BoneKEy-Osteovision | Commentary
New aspects of Wnt signalling revealed by mouse and human genetics
T John Martin
Glass DA 2nd, Bialek P, Ahn JD, Starbuck M, Patel MS, Clevers H, Taketo MM, Long F, McMahon AP, Lang RA, Karsenty G. Canonical Wnt signalling in differentiated osteoblasts controls osteoclast differentiation. Dev Cell. 2005 May;8(5):751–64.
Holmen SL, Zylstra CR, Mukherjee A, Sigler RE, Faugere MC, Bouxsein ML, Deng L, Clemens TL, Williams BO. Essential role of β-catenin in postnatal bone acquisition. J Biol Chem, 2005 June 3;280(22):21162–68.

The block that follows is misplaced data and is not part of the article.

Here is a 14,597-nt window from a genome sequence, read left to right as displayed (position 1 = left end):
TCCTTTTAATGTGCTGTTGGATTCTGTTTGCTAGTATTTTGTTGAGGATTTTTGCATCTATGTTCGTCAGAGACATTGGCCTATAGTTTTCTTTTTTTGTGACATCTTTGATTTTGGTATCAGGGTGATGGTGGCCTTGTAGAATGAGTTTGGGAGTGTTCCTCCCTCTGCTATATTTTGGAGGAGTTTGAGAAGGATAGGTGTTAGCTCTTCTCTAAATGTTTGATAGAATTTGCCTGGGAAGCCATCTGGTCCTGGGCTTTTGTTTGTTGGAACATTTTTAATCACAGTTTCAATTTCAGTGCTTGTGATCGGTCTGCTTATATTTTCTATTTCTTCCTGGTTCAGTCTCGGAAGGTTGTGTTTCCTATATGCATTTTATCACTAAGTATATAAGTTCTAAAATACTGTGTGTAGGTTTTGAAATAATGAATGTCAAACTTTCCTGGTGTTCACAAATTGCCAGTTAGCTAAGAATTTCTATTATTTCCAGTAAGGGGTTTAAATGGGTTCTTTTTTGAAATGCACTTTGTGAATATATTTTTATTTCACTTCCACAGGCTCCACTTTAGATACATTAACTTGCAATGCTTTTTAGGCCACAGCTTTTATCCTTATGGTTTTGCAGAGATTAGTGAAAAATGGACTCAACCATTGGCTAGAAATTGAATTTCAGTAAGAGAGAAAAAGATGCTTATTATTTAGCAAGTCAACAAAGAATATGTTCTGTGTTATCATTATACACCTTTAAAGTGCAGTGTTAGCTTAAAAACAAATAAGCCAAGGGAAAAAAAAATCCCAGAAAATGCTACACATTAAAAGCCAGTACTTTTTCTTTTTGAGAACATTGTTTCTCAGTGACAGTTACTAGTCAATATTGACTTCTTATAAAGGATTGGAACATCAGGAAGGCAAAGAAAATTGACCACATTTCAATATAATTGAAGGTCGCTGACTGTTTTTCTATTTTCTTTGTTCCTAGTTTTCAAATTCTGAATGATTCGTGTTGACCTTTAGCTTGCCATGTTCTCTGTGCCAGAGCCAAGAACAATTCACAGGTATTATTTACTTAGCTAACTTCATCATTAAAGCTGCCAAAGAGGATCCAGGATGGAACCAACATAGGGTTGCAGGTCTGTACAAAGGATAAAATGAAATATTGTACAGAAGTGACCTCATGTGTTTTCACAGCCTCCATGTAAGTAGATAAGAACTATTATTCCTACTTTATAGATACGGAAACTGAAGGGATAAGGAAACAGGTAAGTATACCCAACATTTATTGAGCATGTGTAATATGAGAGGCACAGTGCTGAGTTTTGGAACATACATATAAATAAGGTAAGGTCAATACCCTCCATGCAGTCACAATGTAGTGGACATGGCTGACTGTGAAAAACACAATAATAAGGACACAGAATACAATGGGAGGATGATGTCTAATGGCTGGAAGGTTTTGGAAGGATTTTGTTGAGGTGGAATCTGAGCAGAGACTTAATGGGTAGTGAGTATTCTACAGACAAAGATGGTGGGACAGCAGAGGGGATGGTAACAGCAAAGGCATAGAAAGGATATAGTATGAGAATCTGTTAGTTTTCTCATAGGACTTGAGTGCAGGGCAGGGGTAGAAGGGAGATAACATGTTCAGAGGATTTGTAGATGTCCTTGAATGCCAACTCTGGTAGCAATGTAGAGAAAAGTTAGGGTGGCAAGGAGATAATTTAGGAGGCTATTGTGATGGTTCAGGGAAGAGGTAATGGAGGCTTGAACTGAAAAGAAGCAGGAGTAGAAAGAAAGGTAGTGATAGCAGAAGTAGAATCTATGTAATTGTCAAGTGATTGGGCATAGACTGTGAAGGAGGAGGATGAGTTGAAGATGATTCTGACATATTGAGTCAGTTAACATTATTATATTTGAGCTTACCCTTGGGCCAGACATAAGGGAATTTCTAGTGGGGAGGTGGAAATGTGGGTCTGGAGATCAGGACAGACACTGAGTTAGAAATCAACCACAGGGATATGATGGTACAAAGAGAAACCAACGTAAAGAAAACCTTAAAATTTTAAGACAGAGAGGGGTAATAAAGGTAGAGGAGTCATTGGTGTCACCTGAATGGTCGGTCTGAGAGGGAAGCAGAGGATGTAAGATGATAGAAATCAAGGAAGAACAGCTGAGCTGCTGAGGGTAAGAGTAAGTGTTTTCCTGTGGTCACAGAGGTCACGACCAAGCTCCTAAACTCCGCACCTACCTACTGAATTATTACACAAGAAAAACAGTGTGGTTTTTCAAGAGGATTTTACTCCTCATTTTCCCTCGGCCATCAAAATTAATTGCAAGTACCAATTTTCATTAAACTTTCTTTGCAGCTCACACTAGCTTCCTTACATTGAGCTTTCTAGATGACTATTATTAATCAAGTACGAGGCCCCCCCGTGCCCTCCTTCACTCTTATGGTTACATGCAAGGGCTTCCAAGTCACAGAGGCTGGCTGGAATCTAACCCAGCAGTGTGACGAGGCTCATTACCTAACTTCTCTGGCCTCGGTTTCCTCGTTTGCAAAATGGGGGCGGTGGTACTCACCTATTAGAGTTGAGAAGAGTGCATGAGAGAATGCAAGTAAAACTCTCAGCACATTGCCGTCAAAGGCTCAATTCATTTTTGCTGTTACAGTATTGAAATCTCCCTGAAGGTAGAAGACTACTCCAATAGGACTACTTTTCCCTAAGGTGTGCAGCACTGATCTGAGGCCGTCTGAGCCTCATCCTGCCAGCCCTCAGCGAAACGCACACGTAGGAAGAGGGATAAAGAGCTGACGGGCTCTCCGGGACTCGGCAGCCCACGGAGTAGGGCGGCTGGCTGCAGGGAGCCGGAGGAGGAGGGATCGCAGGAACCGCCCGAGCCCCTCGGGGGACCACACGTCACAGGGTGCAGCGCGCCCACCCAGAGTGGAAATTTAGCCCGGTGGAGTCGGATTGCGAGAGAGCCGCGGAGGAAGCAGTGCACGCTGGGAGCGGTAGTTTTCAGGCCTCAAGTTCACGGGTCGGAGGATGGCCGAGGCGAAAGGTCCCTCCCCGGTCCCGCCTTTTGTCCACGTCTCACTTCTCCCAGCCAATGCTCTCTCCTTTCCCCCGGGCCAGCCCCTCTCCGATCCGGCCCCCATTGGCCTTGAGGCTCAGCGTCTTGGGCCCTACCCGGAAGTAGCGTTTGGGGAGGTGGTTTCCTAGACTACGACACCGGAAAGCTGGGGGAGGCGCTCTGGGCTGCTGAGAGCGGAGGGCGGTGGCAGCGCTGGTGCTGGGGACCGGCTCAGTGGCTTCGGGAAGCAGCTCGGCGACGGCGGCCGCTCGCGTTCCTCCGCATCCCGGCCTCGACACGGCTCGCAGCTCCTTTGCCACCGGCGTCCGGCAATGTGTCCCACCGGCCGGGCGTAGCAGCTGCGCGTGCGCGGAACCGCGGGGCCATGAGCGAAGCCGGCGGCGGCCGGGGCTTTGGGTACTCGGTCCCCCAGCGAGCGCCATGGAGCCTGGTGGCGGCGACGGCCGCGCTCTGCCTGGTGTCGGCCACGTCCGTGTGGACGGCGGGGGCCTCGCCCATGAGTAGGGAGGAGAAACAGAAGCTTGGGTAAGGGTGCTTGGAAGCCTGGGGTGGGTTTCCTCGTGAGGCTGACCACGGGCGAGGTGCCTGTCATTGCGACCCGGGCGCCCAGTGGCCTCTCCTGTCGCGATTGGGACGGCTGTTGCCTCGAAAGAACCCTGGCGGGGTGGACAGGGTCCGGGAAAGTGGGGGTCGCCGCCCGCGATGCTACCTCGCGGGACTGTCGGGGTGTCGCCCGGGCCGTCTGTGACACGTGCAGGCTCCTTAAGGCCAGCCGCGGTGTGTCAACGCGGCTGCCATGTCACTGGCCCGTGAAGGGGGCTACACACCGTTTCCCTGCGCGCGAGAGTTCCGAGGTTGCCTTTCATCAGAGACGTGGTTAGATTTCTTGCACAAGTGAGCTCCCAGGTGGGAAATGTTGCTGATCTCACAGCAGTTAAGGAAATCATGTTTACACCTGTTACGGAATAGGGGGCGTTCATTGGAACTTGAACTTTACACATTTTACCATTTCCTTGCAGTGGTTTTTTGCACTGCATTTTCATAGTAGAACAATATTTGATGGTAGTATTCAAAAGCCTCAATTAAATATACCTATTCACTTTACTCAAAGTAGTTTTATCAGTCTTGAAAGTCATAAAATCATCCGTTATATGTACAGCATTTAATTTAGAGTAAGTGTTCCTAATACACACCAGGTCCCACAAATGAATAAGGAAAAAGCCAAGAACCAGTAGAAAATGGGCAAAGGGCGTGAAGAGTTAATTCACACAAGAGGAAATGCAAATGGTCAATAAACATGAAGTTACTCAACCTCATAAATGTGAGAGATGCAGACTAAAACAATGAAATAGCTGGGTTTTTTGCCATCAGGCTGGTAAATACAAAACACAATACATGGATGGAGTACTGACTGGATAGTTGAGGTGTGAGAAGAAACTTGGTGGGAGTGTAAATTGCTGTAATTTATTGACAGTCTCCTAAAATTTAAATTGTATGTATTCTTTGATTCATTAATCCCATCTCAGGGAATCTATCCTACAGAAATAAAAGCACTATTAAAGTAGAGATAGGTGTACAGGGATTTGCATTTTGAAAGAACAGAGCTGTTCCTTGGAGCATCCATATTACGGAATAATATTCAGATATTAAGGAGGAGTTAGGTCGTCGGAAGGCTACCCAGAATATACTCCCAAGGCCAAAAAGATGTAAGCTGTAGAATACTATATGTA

There has been much interest in the role of the Wnt signalling pathway in bone formation since the discoveries that gain of function mutation in LRP5 leads to a high bone mass phenotype, and loss of function mutation leads to the osteoporosis-pseudoglioma syndrome (). Activation of the canonical Wnt signalling pathway leads to stabilization of β-catenin in the cytoplasm through inhibition of glycogen synthase kinase (GSK)-3β-mediated phosphorylation, resulting in accumulation of cytoplasmic β-catenin, its translocation to the nucleus and transcriptional activation. Such activation in mesenchymal cells results in inhibition of chondrocyte differentiation and promotion of bone formation (). Research attention has been focussed on the osteoblast lineage, and much evidence has emerged that canonical Wnt activation favours osteoblast differentiation and bone formation (). Several approaches have been used to establish this role of Wnt signalling. These include development of genetically manipulated mouse models to recapitulate the human mutation syndromes (), and in vitro studies showing direct effects of Wnt signalling on osteoblast differentiation and co-operative effects with bone morphogenetic proteins ().